Environment ministers from G20 nations have failed to agree on ways to curb emissions and other crucial measures to address the global climate crisis ahead of the UN climate change conference at the end of the year.
The European Union’s environment commissioner on Friday criticised the outcome of the meeting of the world’s largest economies in the Indian city of Chennai. He said it showed G20 countries, which account for up to 80 percent of global greenhouses emissions, were “nowhere” on their commitments to address climate change.
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“We were asked to make bold choices, to demonstrate courage, commitment and leadership, but we collectively failed to achieve that,” Virginijus Sinkevicius said a day after UN chief Antonio Guterres said July was the planet’s hottest month on record by far.
A blistering heatwave has been sweeping the northern hemisphere with record-high temperatures causing deadly wildfires in Greece, Italy and Algeria.
Sinkevicius added that some delegations had even tried to walk back previous climate pledges.
“We cannot be driven by the lowest common denominator or by narrow national interests. We cannot allow the pace of change to be set by the slowest movers in the room,” he told his fellow ministers.
No breakthrough was possible on several key points, including reaching a consensus on drastically scaling up renewable energy use.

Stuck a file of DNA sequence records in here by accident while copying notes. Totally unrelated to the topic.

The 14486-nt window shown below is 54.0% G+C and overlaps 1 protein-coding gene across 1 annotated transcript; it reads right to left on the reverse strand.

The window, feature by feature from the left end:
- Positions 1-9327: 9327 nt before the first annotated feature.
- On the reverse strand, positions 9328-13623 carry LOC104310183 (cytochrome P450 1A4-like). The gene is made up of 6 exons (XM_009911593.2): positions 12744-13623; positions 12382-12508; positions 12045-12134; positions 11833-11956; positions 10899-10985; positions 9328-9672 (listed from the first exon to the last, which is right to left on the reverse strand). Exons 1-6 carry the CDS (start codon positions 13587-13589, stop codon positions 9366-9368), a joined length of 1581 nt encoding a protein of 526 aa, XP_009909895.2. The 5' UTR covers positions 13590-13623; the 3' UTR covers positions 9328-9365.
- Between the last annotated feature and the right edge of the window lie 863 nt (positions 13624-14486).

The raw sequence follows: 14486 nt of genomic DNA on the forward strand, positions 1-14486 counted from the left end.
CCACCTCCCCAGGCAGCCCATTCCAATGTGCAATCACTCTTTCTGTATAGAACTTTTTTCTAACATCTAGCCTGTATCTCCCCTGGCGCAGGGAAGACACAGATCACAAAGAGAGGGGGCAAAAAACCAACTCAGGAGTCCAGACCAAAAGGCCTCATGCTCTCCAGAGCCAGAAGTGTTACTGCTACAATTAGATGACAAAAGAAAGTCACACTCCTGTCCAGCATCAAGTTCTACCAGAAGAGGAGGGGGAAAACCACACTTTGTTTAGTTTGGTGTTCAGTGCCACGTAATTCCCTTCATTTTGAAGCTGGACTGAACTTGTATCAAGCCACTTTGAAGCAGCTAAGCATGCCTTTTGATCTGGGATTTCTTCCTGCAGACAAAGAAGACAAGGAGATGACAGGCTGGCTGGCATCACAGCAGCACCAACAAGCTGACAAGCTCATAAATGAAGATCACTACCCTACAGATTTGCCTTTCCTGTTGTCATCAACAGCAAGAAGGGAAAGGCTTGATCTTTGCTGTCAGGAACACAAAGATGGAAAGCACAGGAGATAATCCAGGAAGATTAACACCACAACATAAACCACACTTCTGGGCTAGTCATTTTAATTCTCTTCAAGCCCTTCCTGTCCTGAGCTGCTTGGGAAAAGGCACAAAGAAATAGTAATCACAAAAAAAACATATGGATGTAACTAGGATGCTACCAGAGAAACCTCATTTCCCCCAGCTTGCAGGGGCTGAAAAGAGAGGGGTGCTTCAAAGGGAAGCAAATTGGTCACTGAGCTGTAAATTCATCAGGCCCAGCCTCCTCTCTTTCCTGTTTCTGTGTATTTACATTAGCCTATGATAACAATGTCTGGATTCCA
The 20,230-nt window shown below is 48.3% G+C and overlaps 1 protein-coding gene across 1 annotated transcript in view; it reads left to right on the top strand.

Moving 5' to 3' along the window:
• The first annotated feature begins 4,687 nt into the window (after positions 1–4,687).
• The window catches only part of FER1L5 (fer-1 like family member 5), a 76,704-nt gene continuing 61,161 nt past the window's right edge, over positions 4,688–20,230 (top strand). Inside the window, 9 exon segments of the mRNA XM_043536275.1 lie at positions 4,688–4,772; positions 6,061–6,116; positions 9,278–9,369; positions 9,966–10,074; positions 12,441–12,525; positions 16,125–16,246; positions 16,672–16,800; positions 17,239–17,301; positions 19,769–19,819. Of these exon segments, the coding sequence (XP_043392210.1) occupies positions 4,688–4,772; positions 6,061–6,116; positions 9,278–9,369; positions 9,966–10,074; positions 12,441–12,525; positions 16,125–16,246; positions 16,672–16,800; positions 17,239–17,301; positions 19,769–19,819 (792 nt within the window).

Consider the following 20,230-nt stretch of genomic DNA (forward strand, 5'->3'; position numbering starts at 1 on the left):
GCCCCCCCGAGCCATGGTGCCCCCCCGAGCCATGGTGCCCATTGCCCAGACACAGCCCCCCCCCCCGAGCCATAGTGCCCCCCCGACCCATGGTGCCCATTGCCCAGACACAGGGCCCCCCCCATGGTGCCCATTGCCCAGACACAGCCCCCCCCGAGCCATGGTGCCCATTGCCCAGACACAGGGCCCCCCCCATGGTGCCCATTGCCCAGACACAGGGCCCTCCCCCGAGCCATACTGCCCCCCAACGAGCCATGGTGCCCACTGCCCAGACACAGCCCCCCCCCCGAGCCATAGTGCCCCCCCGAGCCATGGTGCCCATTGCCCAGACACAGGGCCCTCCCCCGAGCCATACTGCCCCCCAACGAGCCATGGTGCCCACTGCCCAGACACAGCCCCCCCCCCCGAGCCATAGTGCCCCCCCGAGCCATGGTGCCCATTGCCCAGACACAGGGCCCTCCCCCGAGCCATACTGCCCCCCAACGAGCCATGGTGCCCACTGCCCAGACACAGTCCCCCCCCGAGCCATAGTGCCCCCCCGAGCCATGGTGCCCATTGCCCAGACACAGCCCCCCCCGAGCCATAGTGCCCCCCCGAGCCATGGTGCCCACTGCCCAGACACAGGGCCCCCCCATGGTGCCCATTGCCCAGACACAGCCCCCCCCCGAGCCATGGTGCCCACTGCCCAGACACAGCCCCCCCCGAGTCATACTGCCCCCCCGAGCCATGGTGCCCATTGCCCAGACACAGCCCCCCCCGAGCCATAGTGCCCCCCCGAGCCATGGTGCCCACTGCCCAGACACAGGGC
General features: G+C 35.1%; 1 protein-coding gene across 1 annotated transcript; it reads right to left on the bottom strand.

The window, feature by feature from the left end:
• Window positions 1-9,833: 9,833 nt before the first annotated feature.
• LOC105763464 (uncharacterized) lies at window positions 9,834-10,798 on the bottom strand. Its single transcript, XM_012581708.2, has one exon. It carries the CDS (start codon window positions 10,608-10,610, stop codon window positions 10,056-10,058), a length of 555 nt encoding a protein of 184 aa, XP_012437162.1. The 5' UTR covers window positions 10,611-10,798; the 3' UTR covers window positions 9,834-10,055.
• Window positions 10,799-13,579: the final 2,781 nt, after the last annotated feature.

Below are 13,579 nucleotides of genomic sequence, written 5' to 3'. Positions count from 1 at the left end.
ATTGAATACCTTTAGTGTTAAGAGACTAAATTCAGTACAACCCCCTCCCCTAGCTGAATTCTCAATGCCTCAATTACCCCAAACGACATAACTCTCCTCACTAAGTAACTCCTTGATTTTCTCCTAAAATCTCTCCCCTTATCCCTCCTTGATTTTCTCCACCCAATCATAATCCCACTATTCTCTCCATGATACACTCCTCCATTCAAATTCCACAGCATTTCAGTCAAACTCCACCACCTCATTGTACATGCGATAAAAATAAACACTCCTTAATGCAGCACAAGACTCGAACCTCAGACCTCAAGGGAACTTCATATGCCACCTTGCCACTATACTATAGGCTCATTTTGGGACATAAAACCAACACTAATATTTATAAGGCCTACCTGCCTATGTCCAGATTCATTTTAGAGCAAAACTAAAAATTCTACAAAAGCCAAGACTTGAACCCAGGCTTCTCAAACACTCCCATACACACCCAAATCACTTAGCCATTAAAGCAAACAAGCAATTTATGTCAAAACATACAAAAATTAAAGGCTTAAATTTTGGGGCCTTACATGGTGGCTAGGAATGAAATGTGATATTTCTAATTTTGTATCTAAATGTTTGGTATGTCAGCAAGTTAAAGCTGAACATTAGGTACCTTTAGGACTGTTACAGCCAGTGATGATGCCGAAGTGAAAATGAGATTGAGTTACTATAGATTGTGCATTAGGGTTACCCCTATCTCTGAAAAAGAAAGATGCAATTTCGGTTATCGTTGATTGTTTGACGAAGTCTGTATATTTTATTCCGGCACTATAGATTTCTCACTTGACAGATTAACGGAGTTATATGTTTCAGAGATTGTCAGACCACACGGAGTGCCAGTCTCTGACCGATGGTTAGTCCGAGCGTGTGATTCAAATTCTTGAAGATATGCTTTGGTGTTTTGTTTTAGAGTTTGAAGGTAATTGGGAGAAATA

‘Very critical period’
The failure to reach an agreement comes just a week after the G20, a bloc made up of 19 countries and the EU, disagreed on phasing down fossil fuels.
Indian Environment Minister Bhupendra Yadav said his country, which now holds the rotating G20 presidency, will soon issue an outcome statement instead of a joint communique, which is released when there is unanimous agreement among member nations on all issues.
French Ecological Transition Minister Christophe Bechu told the Agence France-Presse news agency after the meeting that he was “very disappointed” with the outcome.
Bechu added that discussions with China, Saudi Arabia and Russia had been “complicated”.
Peter Newman, a member of the UN’s Intergovernmental Panel on Climate Change, told Al Jazeera that the effects of global warming were now before everyone’s eyes.
“We’re facing death and seeing that climate change is not an idea just of science. It is real, and it hurts,” Newman said.
He added that the present time was a “very critical period” for humanity, which faces the prospect of “baking in an oven”.
Catherine Gamper, climate change adaptation specialist at the Organisation for Economic Co-operation and Development (OECD), said the response to this summer’s climate emergency was a testament to the fact that not even developed countries are prepared to face the effects of a climate crisis.
“Unfortunately, OECD countries are not ready; otherwise, we wouldn’t see them scrambling to put out fires and get tourists out of places that are subject to wildfires,” Gamper told Al Jazeera.
Legislation such as heatwave plans was put in place across Europe after an estimated 65,000 climate-related deaths last year, but that was done in reaction to an emergency rather than to prevent one, Gamper said.
Greece has been especially battered by heatwaves and wildfires this year. Thousands of people have been evacuated from the islands of Rhodes and Corfu as Prime Minister Kyriakos Mitsotakis declared that the Mediterranean nation was “at war”.
Gamper said the effects of these wildfires will be especially felt by the Greek tourism industry and will have long-lasting repercussions on the environment.
“The environmental impact is huge, and the more frequent these incidents are, the less time nature has to recover,” she said.
“This means [the soil] will absorb less water, for example, which means that we will see groundwater pollution increasing. They are all interconnected risks.”